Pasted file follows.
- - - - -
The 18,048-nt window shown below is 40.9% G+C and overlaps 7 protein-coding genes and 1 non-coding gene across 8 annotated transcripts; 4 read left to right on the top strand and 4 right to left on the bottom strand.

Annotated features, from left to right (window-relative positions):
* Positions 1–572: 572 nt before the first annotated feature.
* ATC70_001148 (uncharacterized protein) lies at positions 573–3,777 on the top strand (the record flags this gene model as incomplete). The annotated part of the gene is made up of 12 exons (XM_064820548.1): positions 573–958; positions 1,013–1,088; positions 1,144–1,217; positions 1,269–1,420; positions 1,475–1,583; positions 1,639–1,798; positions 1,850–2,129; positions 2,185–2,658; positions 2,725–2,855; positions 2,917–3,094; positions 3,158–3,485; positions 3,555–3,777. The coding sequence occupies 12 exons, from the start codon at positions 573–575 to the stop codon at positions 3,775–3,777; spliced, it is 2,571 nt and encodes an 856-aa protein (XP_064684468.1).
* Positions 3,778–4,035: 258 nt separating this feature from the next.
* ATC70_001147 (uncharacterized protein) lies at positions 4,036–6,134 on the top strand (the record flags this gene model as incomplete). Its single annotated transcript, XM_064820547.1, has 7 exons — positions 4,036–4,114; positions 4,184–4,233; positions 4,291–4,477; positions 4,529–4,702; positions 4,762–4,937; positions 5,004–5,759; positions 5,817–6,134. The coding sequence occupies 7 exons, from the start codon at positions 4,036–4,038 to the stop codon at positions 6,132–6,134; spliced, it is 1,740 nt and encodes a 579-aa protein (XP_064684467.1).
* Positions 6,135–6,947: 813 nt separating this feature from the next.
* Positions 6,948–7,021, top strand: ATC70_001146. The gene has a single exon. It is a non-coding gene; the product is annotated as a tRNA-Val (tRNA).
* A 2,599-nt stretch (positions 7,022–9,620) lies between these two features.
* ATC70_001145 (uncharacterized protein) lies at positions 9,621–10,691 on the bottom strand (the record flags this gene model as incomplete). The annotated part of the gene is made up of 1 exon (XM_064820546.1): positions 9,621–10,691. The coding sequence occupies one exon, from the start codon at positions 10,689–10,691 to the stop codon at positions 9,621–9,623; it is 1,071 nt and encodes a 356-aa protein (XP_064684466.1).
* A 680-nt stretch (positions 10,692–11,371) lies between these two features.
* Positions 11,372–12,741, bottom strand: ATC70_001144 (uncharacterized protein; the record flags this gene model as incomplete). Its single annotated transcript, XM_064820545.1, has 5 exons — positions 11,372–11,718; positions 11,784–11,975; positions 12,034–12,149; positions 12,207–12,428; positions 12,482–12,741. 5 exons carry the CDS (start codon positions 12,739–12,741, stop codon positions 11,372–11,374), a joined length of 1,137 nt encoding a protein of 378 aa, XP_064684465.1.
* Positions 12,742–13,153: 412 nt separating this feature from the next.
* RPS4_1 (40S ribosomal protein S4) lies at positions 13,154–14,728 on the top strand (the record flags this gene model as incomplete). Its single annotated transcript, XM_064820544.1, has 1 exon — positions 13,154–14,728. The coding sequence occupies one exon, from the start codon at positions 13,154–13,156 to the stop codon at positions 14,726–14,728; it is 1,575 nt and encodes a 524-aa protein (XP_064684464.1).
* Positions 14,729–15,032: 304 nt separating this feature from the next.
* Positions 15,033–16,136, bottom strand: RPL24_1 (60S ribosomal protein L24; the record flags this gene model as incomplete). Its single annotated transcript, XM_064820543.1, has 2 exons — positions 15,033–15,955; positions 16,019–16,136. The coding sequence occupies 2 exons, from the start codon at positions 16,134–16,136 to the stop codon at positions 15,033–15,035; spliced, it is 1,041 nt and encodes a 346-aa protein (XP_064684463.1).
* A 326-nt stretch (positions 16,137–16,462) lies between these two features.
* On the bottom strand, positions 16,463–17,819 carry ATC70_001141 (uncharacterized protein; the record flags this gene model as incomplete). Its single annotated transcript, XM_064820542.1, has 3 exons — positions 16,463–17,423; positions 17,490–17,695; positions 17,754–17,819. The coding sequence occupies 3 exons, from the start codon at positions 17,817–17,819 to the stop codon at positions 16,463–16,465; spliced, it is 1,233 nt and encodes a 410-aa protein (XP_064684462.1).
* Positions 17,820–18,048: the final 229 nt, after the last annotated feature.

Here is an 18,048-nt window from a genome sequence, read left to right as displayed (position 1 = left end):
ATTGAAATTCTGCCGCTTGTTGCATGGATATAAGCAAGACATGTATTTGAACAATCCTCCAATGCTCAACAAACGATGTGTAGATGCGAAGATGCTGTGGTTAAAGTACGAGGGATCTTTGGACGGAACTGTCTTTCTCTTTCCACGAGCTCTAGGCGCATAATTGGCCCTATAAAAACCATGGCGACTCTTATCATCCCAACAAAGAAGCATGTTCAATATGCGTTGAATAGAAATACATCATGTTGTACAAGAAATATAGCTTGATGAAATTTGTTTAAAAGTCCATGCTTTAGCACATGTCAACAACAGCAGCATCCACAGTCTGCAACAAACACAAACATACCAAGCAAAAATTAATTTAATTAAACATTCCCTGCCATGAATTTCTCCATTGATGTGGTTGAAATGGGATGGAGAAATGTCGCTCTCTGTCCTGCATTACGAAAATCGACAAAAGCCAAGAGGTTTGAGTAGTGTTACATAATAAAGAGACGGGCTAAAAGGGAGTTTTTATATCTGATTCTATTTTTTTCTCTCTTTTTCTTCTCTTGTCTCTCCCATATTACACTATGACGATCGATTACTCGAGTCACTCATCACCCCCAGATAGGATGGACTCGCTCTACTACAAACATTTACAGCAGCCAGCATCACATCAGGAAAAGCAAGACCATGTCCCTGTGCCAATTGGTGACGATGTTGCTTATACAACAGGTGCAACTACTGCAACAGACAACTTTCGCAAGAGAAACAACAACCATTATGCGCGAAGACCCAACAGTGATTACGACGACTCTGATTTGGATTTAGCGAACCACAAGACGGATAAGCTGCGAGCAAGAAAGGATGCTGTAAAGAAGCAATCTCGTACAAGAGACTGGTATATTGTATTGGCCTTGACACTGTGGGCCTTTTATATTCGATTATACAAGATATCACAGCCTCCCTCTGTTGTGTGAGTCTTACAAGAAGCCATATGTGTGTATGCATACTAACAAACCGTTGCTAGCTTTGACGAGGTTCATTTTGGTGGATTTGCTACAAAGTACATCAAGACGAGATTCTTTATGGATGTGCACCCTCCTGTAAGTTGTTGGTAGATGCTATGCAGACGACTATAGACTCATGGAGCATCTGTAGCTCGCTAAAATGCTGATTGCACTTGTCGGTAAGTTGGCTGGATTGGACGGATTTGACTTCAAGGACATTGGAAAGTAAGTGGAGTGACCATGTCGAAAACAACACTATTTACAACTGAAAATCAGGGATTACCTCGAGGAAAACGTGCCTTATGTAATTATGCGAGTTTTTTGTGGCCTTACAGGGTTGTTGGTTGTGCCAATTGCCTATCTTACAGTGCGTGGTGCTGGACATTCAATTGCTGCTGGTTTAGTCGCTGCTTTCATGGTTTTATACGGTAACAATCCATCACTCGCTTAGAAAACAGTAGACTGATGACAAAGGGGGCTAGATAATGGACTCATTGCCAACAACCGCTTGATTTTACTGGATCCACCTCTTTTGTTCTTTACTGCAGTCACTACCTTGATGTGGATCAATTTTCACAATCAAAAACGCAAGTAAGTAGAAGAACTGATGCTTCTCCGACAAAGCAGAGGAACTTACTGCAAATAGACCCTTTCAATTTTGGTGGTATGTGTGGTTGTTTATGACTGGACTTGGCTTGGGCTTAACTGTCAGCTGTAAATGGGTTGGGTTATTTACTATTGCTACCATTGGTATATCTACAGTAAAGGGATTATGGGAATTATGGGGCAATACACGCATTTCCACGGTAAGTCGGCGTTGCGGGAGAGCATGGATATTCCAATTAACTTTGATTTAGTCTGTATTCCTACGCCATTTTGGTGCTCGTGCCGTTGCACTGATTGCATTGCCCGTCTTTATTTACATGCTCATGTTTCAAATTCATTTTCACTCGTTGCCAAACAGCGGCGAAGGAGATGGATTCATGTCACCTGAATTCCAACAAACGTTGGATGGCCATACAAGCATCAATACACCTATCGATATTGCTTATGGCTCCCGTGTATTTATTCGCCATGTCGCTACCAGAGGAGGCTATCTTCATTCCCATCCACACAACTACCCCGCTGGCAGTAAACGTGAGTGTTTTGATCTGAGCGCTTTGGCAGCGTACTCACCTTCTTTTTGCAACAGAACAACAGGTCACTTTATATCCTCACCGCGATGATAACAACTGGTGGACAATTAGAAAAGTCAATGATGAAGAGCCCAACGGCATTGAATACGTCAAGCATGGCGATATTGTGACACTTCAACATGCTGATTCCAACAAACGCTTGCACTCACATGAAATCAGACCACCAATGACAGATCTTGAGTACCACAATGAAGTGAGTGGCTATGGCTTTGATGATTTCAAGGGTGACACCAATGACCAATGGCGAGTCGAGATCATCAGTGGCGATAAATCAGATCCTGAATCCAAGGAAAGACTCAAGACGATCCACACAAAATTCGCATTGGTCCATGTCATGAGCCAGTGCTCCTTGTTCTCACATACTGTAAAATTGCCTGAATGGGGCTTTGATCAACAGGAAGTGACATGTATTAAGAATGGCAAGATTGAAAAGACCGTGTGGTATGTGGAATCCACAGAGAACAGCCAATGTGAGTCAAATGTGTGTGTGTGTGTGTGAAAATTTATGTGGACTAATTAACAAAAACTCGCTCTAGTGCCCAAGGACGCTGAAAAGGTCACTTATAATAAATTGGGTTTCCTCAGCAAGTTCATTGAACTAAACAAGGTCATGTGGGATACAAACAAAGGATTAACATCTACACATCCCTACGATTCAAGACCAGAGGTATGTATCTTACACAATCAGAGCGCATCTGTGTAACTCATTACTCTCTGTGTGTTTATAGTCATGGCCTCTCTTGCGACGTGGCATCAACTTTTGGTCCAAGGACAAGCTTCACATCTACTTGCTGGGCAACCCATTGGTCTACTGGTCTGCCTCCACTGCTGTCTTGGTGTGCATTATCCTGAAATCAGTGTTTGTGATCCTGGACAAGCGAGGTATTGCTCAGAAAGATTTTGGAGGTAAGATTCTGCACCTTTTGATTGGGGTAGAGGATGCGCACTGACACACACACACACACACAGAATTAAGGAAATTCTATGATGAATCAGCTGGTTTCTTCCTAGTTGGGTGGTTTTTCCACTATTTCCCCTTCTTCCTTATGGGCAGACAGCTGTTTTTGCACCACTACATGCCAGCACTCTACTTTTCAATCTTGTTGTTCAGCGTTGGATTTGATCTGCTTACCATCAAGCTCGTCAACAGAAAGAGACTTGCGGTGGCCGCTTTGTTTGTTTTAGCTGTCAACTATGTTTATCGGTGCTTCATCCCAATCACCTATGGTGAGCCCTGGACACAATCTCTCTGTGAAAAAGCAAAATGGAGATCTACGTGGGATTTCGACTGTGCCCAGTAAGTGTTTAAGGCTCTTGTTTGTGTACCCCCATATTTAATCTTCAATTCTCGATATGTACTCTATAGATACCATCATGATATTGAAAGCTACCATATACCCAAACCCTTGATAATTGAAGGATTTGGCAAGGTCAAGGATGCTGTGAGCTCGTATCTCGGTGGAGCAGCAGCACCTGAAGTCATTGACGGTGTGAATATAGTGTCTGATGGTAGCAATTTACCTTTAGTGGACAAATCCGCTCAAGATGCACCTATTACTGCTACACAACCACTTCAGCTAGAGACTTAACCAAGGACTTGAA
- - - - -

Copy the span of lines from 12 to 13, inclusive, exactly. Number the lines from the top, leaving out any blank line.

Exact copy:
* Positions 11,372–12,741, bottom strand: ATC70_001144 (uncharacterized protein; the record flags this gene model as incomplete). Its single annotated transcript, XM_064820545.1, has 5 exons — positions 11,372–11,718; positions 11,784–11,975; positions 12,034–12,149; positions 12,207–12,428; positions 12,482–12,741. 5 exons carry the CDS (start codon positions 12,739–12,741, stop codon positions 11,372–11,374), a joined length of 1,137 nt encoding a protein of 378 aa, XP_064684465.1.
* Positions 12,742–13,153: 412 nt separating this feature from the next.